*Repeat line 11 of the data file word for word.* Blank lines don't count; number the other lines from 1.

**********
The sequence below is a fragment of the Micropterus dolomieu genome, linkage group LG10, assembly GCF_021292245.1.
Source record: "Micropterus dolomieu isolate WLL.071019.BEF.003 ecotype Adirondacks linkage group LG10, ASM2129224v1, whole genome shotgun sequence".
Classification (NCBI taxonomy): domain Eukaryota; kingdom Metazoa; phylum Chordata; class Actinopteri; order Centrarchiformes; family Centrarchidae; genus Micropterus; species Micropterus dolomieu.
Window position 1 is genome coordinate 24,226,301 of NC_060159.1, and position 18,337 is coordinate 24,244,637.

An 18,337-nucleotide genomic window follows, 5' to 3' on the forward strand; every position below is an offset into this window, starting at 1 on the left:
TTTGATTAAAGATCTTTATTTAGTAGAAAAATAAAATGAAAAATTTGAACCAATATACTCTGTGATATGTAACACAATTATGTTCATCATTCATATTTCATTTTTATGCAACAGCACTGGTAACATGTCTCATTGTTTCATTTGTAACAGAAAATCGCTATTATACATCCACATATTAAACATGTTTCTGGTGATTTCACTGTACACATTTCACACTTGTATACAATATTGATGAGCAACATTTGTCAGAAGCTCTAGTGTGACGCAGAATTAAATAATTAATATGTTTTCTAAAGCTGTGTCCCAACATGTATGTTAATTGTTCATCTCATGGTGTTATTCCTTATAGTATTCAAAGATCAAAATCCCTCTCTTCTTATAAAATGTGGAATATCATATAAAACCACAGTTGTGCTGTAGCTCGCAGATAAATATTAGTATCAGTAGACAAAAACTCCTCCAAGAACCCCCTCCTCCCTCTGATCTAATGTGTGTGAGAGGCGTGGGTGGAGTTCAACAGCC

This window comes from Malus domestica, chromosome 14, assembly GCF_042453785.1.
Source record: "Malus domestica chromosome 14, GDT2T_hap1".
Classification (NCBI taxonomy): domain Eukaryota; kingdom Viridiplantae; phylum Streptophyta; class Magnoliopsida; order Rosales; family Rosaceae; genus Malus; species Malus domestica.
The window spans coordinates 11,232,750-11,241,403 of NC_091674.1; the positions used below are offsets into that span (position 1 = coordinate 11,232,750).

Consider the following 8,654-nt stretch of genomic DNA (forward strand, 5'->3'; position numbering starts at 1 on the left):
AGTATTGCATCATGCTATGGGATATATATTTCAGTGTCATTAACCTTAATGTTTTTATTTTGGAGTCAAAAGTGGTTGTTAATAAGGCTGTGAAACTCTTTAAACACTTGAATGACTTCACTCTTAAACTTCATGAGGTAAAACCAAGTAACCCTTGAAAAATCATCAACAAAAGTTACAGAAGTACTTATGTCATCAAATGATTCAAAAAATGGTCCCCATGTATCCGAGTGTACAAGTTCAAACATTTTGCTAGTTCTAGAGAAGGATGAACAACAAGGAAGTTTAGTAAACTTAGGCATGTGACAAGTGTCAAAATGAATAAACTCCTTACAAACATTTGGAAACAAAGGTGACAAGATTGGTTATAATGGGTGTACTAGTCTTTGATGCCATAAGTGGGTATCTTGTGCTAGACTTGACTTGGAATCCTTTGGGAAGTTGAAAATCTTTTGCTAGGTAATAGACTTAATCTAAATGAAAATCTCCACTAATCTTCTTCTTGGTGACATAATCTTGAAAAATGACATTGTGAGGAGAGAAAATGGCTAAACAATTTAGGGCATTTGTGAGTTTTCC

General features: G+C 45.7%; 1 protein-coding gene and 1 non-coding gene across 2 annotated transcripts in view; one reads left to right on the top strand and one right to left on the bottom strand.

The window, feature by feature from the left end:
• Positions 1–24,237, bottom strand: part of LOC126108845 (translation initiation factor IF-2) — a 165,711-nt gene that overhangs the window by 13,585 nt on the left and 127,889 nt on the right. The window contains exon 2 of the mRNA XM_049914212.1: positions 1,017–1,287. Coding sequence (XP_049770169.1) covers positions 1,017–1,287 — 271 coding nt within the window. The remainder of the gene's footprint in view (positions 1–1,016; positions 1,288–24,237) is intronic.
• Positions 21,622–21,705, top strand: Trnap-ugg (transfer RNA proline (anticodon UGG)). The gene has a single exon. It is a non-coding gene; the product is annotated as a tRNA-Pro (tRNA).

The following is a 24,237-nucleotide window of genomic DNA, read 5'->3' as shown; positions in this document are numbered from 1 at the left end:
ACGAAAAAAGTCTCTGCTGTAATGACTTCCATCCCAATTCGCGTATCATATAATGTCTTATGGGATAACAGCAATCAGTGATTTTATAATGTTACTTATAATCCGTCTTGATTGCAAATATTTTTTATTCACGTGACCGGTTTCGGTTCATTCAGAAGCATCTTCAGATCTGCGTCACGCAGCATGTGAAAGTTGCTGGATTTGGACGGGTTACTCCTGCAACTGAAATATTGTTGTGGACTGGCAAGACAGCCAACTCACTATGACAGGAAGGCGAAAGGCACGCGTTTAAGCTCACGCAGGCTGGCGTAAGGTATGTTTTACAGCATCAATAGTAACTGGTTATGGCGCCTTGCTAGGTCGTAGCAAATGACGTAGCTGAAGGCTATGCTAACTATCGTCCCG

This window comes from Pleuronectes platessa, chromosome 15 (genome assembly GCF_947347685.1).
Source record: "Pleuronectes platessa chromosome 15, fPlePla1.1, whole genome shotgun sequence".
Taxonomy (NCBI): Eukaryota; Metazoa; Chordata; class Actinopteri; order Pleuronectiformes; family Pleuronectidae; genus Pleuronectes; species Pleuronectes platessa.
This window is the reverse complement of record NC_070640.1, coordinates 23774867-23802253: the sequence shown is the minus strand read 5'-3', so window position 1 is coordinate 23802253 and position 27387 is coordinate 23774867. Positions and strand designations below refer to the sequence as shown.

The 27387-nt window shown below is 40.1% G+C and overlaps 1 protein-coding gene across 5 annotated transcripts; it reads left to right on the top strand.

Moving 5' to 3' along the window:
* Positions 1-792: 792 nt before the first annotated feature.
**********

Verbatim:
Consider the following 8,654-nt stretch of genomic DNA (forward strand, 5'->3'; position numbering starts at 1 on the left):